On the conference call Whiting also hinted at entering joint ventures for the Niobrara, which could further increase production/cash flows. We've never been large fans of these "asset sales" because let's be honest, when you add a partner you're really giving up something, but perhaps it's a more conservative way to ramp production in a low price environment and maybe even a necessity (see below).

Delivery Commitments

It's also important to understand why Whiting is dedicating most of this outspend (i.e., $420M of capex) to the Redtail region. Recall that Whiting has delivery commitments in Redtail 1 and Redtail 2 in Weld County. For the next three years, these are the following volume commitments (per the 2015 Form 10K):

Current Redtail Production (Q4 2016)

9,210 (boe/d)


Redtail 1 (NYSE:BBL)

Redtail 2



Jan - Dec 2017





Jan - Dec 2018





Jan - Dec 2019





Penalty per Undelivered Barrel



Failing to deliver the requisite minimum volumes means Whiting pays a penalty of $4.75/barrel for Redtail 1 and $4.00/barrel for Redtail 2. If Whiting had simply maintained Redtail production at Q4 2016 levels (i.e., 9,210 boe/d, or 6,445 bo/d (assuming a 70% oil weighting)), then the penalties for undelivered oil would have exceeded $77M, $86M and $95M for 2017, 2018 and 2019, respectively. So if faced with a $77M penalty in 2017 (if Whiting only maintained production), why not spend $300M to grow production in anticipation of higher oil prices. This was a rational decision because the net outspend was really the difference between the increased capex and penalty (i.e., in essence grow production for $223M). (Note we're assuming that the increase in capex spend will result in production that satisfies most of the volume commitments. We have an open query into this with investor relations. If not, perhaps any shortfall could be covered by a JV investment that increases production. TBD)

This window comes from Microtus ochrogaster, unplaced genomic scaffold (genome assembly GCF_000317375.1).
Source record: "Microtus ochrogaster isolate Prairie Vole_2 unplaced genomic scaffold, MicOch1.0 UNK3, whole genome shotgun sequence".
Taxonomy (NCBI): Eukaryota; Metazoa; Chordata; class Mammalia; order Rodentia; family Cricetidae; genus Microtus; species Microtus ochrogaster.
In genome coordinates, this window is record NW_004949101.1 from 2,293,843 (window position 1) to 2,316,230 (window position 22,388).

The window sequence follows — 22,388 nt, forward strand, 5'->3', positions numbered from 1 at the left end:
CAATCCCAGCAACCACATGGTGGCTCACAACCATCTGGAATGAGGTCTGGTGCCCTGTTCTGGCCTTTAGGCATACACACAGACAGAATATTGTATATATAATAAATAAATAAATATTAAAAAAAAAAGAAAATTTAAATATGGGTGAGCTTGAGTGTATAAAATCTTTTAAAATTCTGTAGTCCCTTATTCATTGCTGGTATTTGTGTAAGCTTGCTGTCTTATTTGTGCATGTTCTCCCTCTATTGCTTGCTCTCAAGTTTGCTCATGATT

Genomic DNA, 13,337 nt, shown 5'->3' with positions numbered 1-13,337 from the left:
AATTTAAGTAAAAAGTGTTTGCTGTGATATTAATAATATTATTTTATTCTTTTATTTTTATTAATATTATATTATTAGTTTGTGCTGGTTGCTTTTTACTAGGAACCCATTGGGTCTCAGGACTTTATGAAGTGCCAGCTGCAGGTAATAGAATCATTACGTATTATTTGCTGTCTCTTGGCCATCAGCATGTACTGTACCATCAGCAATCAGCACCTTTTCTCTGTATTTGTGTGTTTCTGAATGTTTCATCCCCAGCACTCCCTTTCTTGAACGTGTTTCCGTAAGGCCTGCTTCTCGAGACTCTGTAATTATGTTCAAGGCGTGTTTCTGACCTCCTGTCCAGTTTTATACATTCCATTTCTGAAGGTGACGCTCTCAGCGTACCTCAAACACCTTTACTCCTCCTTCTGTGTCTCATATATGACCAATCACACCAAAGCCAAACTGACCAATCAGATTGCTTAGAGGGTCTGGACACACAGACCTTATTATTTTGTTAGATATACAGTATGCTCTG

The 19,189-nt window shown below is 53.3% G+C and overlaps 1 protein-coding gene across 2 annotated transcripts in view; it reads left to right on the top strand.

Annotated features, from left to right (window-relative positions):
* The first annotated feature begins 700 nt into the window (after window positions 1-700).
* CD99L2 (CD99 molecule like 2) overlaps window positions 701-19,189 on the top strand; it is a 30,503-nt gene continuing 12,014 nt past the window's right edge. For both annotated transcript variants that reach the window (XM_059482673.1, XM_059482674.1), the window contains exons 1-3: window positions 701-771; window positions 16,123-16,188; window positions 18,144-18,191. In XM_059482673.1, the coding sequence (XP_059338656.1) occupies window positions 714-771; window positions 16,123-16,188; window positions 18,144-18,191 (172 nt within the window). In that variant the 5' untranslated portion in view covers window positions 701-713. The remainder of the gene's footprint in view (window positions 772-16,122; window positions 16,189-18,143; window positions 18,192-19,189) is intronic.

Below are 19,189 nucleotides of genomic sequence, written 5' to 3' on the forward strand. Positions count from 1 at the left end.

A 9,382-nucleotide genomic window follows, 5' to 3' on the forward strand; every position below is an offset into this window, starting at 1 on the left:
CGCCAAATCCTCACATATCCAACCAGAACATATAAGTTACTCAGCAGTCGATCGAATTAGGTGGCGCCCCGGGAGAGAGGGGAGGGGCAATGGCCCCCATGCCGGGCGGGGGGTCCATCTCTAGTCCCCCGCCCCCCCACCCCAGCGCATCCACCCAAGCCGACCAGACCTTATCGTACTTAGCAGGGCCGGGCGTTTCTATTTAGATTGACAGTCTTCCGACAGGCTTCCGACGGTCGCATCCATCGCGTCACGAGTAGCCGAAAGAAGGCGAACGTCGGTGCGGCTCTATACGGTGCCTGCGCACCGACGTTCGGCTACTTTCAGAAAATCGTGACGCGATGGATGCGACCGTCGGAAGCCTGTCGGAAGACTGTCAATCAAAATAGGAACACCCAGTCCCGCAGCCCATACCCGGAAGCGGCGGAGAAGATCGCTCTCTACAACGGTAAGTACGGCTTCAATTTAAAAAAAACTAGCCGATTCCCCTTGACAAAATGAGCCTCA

The timing of the outspend will also be heavily weighted toward the back-half of 2017 when oil prices should trend higher. Take a look at the scheduled cadence for drilling wells:

Wells to be Drilled (2017) (Gross)

1st Half

2nd Half


70 Wells

163 Wells

233 Wells

At an average price of $5M a well, most of Whiting's outspend will thus occur in the latter half of 2017. With two-thirds of the wells to be drilled and/or completed later, the strain on cash flows should be muted for the next two quarters. The upward ramp will further allow oil prices to continue recovering, benefiting the unhedged barrels.